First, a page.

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N.D. Ohio

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Spencer v. Blackwell (Susan J. Dlott, S.D. Ohio 1:04-cv-738) and Summit County Democratic Central and Executive Committee v. Blackwell (John R. Adams, N.D. Ohio 5:04-cv-2165)
Federal complaints were filed in both of Ohio’s districts late in the week before the 2004 general election challenging an Ohio statute that permitted political parties to appoint poll watchers to challenge persons who may be voting illegitimately. Both judges issued injunctions on Sunday, but the court of appeals stayed the injunctions on Monday.
Subject: Polling place activities. Topics: Registration challenges; intervention.

One of many Case Studies in Emergency Election Litigation.

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ABC v. Blackwell (Michael H. Watson, S.D. Ohio 1:04-cv-750) and Beacon Journal Publishing Co. v. Blackwell (Paul R. Matia, N.D. Ohio 5:04-cv-2178)
On the morning before the 2004 general election, news media sought federal court orders granting them access to polls in Ohio. Separate lawsuits were filed in the Southern District of Ohio and the Northern District of Ohio. The Southern District action challenged a directive by Ohio’s secretary of state that exit polling not be conducted within 100 feet of a polling place. Late at night on the day the case was filed, the judge granted the media injunctive relief against the directive. In the Northern District, news media sought access to the polls for reporters and photographers. The second district court denied the media relief, but the court of appeals vacated that decision and granted the media injunctive relief a few hours before the polls closed.
Subject: Polling place activities. Topics: Exit polls; news media.

One of many Case Studies in Emergency Election Litigation.

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CURE-Ohio v. Blackwell (Sandra S. Beckwith, S.D. Ohio 1:04-cv-543) and Racial Fairness Project v. Summit County Board of Elections (John R. Adams, N.D. Ohio 5:04-cv-1948)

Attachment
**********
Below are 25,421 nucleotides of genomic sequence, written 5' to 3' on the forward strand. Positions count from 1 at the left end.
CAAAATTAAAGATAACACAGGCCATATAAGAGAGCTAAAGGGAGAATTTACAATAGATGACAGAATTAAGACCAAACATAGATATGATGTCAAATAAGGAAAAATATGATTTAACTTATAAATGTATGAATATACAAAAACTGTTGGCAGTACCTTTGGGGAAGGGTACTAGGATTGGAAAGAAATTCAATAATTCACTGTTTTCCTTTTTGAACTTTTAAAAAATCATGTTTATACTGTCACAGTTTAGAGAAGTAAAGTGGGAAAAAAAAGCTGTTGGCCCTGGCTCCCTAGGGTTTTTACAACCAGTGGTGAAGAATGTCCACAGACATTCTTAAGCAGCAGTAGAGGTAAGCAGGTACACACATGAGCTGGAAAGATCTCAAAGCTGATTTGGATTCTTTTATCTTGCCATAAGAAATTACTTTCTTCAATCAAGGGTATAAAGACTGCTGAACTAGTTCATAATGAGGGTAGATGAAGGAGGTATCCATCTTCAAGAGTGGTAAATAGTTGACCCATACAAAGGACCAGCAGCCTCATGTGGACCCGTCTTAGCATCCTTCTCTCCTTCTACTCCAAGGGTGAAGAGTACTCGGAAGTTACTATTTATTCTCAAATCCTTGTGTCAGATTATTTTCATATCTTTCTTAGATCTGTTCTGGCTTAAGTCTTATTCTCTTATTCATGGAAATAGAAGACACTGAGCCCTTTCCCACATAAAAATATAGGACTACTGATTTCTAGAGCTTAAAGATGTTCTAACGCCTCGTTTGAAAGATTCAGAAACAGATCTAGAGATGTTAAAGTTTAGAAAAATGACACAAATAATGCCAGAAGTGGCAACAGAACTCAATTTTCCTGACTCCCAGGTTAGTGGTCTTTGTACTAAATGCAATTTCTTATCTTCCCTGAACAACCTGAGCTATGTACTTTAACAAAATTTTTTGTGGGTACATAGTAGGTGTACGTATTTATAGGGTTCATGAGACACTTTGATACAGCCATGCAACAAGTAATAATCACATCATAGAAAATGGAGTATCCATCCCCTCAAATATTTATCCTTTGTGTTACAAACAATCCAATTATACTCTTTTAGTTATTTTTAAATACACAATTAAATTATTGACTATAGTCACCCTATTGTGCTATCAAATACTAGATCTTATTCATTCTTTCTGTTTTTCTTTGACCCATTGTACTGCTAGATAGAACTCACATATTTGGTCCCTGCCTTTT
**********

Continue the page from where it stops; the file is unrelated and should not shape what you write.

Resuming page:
A federal complaint against the state’s secretary of state and 21 county boards of elections challenged false representations by election officials that persons convicted of felonies cannot be registered to vote even if they are on parole or have been released from confinement. Following an agreement to provide former prisoners with notices of the right to re-register to vote, the action was dismissed voluntarily. A subsequent action in the state’s other district challenged another county’s election officials' not including in notices of registration cancellations to felons notices that felons can re-register following confinement. The district judge in the second case held that notices of registration cancellations were not required, but if they are provided they must not be misleading, which they would be if they failed to provide notice of the right to re-register following confinement.
Topics: Registration procedures; prisoner voters; class action; case assignment.

One of many Case Studies in Emergency Election Litigation.

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McClafferty v. Portage County Board of Elections (Sara Lioi, N.D. Ohio 5:09-cv-2210)
A 21-year-old prospective candidate for mayor challenged a requirement that a mayor be at least 23 years of age, which was established after the plaintiff performed well in a mayoral election at the age of 19. Observing that the next election arose before the plaintiff turned 23 only because of a resignation, the district court denied the plaintiff immediate relief.
Topics: Getting on the ballot; ballot language.

One of many Case Studies in Emergency Election Litigation.

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Mendenhall v. Akron Metropolitan Housing Authority (Sara Lioi, N.D. Ohio 5:09-cv-742)
The district judge determined that it was not a First Amendment violation for a housing authority to prohibit door-to-door solicitation, including the collection of ballot petition signatures, in public housing.
Topics: Door-to-door canvassing; getting on the ballot.

One of many Case Studies in Emergency Election Litigation.

Available Online Only

Sandusky County Democratic Party v. Blackwell (3:04-cv-7582) and League of Women Voters of Ohio v. Blackwell (3:04-cv-7622) (James G. Carr, N.D. Ohio)
Five weeks before the 2004 general election, Ohio’s Democratic Party challenged directives by Ohio’s secretary of state on provisional ballots as in violation of the Help America Vote Act (HAVA). The court of appeals agreed with the district court that the state was out of compliance, but the court of appeals agreed with the secretary that provisional ballots should be cast in the correct precincts.